This costs nothing extra to the consumer and we only recommend products and companies that we personally love. I say that affiliate marketing is the easiest because once you set it up on your site you are done. It’s referred to as “passive income” because we don’t have to do anything extra to make commissions.
Of course, it takes time to properly set up and requires readers that trust your recommendations so it’s not completely effortless. It took at least a year to build a reputation and relationship with our audience online. Also, every blog post we write on here takes us anywhere between five to 10 hours (sometimes more) from start to finish. It also takes a lot of time to learn SEO (search engine optimization), so we can ensure our content ranks on Google. It is a massive part of blogging that almost all successful bloggers must tackle to be successful. Social media will only bring so much traffic to your website. (Unless you’re a Pinterest Ninja – which I conveniently am ).
We make between $3000-$10,000 through affiliate marketing, but every month depends on search trends and seasons. Some places you may notice affiliate links on this website are through Amazon, World Nomads Skyscanner, Patagonia, and REI.
You may have noticed a few ads throughout our site. I am sincerely sorry about those. There’s nothing I hate more than a ton of ads and popups when I browse around online. However, it does help us keep this site up and running. Those ads allow us to travel and produce unbiased information, thank you for understanding! In today’s age, almost every website I visit has ads. Facebook has ads, CNN has obnoxious ads, YouTube has ads, and Instagram has ads – I believe people are very used to it now.
Display ads are another form of passive income. Once you set up display ads on a website there isn’t much more work involved. However, you do need readers and eyeballs on a page to actually make money from ads. It took a year and a half for us to implement ads on our site because we didn’t want to burden it. We’ve partnered with an exclusive ad site called Mediavine to dish these out (another good one is Adthrive). Mediavine requires a certain number of visitors before they’ll consider working with you and we have loved the experience thus far. Through display ads we typically make between $2000-$4000 a month.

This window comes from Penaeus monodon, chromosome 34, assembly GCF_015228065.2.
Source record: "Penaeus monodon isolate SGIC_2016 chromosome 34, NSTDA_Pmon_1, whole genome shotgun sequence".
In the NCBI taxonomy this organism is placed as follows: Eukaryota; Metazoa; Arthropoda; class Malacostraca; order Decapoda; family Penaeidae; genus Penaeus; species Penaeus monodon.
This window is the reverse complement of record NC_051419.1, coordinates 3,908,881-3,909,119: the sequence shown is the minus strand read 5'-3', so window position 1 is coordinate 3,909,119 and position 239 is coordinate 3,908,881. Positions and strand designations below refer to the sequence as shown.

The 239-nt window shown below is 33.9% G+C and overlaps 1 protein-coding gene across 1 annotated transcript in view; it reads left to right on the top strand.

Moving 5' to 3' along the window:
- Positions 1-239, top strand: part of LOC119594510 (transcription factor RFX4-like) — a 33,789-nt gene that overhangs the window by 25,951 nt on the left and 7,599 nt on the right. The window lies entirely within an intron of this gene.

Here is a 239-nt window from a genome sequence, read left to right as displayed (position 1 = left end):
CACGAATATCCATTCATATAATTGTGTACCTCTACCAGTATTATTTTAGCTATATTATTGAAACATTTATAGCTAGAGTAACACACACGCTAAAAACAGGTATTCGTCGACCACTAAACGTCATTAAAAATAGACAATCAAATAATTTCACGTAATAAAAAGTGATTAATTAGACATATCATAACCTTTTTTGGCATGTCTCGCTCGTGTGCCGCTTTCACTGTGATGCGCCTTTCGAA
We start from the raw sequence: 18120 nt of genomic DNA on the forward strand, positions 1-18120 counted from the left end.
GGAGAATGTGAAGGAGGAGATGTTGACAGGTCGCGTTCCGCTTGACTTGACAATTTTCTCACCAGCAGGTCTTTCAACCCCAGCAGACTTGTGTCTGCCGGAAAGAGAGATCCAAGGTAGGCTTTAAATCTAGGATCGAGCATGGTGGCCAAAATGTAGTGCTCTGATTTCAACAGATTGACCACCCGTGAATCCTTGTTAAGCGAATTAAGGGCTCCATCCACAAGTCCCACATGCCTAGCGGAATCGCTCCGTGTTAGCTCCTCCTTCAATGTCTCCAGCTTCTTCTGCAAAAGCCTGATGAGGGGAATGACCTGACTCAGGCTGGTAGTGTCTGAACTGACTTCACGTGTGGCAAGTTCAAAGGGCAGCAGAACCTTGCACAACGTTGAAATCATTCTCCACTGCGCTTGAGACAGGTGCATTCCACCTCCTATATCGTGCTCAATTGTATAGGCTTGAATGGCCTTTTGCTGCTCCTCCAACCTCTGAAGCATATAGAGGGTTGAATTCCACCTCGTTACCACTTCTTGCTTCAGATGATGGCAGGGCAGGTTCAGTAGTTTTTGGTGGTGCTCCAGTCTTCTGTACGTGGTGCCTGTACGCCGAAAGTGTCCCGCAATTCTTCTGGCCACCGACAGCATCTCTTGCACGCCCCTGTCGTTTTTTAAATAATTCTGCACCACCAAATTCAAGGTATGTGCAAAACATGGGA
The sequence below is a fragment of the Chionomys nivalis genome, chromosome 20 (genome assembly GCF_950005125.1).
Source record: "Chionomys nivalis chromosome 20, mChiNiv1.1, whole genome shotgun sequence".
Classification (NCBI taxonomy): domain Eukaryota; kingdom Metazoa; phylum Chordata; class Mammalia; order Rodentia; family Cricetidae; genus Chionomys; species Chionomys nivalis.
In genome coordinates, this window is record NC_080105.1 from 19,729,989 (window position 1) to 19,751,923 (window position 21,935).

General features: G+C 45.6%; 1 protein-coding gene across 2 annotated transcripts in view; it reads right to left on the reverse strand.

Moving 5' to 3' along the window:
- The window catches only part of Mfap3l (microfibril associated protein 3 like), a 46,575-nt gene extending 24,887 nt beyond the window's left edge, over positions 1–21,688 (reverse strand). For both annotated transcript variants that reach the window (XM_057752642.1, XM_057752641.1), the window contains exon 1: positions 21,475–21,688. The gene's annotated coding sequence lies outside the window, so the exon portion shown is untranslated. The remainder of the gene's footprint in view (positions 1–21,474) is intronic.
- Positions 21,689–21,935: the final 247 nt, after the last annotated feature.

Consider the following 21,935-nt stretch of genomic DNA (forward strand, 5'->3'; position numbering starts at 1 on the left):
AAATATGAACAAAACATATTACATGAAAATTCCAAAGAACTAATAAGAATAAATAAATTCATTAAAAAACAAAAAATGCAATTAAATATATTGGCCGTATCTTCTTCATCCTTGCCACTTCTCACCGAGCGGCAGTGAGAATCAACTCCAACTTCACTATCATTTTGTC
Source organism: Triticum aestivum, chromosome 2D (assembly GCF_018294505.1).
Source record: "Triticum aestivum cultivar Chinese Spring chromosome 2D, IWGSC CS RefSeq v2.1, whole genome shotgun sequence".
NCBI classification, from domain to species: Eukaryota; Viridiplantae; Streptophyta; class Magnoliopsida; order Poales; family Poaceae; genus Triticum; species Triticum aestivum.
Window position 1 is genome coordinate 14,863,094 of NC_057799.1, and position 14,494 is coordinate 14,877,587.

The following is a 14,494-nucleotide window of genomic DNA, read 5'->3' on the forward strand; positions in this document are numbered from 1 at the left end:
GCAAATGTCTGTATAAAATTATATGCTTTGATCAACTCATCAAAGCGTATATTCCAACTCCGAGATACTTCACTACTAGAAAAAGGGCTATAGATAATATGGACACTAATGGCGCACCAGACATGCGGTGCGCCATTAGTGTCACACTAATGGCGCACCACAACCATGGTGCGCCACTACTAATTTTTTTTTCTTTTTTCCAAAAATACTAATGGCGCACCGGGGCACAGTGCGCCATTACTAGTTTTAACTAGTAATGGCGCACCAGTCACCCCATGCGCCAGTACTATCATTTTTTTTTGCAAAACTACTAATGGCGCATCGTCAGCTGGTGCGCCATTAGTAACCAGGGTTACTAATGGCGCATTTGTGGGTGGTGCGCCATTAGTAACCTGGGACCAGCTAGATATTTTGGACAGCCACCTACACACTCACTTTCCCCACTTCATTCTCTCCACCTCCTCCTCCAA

Brand partnerships/sponsored posts
A sponsored post is pretty much a post on a blog that is sponsored by a company in a bloggers niche. Typically a brand will reach out hoping to get their company or website in front of an audience on a blog. We pick up maybe one or two of these a month but turn a lot down as our prices are high and we like to write on our own topics.
If the said product fits in well with our current travel plans we can more easily fit them into a post, which is ideal. We make anywhere from $750-$2000 per sponsored post, but keep in mind it took our blog a long time to get to those prices and they will likely increase the more our website grows. Here’s an example of a sponsored post.
A product review is essentially the same thing as a sponsored post, but normally it will revolve around one product and generally, they are newer products. Product reviews involve us receiving a product, testing it out, and analyzing if we think it’s helpful for travelers or not. These take a bit more time as it involves going through the whole testing phase, but sometimes you find yourself with some really unique products. We make anywhere from $750-$1500 on these posts in addition to the commission we make through each product sold. Here’s an example of a product review.